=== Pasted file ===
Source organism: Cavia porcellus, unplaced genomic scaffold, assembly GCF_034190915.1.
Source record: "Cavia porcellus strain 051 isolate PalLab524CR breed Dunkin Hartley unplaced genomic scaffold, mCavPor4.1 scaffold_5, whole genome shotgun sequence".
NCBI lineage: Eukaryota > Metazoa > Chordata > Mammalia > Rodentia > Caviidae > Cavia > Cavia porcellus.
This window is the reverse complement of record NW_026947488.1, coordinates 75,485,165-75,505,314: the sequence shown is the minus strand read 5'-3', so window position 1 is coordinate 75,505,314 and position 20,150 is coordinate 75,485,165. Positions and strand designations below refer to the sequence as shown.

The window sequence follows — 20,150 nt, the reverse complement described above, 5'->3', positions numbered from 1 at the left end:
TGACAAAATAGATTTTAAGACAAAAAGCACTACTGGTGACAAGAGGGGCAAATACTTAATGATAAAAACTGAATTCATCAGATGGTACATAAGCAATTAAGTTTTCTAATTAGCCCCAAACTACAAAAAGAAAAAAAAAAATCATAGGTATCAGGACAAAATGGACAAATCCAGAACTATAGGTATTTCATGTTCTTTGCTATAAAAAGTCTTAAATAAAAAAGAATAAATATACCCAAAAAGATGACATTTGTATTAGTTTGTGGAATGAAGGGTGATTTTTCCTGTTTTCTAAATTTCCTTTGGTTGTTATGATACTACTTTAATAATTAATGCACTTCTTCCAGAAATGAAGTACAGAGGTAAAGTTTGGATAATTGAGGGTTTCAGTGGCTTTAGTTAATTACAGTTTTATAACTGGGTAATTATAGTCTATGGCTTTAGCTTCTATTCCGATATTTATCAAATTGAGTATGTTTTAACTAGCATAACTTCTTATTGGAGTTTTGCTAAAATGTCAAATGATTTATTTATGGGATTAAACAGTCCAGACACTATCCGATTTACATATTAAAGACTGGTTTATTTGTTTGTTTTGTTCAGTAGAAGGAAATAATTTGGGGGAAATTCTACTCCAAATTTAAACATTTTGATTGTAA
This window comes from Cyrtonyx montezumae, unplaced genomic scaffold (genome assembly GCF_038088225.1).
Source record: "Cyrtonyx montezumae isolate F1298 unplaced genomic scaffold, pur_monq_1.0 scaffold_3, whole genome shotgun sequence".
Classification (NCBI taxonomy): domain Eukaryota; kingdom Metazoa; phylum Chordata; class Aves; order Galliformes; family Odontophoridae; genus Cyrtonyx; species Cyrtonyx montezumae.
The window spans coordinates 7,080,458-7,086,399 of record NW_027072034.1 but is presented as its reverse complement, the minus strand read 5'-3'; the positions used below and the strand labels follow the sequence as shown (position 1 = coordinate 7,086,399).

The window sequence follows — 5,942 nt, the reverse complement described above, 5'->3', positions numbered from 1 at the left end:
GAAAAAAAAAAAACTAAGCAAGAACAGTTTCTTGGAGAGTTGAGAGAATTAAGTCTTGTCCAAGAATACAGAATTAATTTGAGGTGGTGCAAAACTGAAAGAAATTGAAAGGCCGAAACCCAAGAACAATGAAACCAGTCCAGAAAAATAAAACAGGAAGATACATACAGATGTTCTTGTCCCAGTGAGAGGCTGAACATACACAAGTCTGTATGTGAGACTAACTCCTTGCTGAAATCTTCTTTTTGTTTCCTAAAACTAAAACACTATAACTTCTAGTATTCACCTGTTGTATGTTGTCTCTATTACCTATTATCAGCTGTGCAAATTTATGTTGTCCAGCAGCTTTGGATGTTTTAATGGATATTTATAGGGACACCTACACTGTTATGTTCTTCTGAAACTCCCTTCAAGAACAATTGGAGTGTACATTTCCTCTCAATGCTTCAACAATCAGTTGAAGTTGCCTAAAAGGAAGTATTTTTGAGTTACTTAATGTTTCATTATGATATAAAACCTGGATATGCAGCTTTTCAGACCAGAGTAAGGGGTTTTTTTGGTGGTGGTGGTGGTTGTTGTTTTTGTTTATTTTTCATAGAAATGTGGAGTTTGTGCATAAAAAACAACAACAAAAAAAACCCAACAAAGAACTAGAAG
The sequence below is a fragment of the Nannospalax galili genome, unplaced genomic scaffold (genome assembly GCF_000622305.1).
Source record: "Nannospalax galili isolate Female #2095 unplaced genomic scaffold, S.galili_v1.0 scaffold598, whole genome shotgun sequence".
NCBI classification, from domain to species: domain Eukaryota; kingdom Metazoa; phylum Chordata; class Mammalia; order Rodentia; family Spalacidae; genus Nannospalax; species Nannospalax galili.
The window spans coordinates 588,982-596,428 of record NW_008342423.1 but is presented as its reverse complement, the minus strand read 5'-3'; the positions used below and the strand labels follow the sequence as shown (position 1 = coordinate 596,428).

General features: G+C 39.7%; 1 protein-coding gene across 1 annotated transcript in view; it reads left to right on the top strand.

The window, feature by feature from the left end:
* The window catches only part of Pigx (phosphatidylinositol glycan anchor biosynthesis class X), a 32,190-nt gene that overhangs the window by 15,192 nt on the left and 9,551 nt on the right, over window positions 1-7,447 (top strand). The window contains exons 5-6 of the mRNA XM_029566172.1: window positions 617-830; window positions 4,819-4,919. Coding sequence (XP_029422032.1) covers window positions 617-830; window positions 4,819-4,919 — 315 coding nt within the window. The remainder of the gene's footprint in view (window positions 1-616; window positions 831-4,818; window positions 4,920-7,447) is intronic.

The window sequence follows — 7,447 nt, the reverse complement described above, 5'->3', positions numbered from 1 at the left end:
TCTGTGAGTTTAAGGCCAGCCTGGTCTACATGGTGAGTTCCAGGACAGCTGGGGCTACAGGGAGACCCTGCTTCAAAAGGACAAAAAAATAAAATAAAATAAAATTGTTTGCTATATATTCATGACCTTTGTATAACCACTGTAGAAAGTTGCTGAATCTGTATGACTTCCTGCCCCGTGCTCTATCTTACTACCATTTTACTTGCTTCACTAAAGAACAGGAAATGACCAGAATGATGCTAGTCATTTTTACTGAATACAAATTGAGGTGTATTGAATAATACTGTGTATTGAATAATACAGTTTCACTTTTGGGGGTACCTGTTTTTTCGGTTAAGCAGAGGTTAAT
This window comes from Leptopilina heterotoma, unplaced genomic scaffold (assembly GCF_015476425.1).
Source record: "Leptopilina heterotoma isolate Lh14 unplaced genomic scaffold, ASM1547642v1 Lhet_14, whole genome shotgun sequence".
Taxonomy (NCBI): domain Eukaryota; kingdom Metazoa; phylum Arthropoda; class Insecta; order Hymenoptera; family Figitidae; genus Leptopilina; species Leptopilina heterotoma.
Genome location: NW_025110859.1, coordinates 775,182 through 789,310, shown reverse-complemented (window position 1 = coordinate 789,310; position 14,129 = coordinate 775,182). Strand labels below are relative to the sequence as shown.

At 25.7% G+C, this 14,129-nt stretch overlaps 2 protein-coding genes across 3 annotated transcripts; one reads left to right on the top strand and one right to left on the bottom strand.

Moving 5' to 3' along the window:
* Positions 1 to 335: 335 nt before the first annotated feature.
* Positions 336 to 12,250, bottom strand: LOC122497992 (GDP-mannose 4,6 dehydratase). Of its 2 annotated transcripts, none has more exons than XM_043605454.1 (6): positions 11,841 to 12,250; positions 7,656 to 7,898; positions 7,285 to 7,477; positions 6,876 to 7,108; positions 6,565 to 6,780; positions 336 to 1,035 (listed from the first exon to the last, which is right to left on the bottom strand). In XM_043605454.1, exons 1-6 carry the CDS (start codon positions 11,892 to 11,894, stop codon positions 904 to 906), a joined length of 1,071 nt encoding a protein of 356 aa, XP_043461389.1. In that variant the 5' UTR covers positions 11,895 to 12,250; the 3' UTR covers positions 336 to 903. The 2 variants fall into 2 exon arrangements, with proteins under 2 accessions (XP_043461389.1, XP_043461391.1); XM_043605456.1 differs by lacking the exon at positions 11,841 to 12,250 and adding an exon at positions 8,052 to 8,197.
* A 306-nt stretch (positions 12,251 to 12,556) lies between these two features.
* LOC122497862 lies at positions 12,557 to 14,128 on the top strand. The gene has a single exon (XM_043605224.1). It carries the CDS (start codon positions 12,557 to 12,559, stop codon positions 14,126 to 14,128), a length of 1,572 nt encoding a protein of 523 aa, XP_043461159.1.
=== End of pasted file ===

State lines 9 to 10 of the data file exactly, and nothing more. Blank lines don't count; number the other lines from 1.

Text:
Classification (NCBI taxonomy): domain Eukaryota; kingdom Metazoa; phylum Chordata; class Aves; order Galliformes; family Odontophoridae; genus Cyrtonyx; species Cyrtonyx montezumae.
The window spans coordinates 7,080,458-7,086,399 of record NW_027072034.1 but is presented as its reverse complement, the minus strand read 5'-3'; the positions used below and the strand labels follow the sequence as shown (position 1 = coordinate 7,086,399).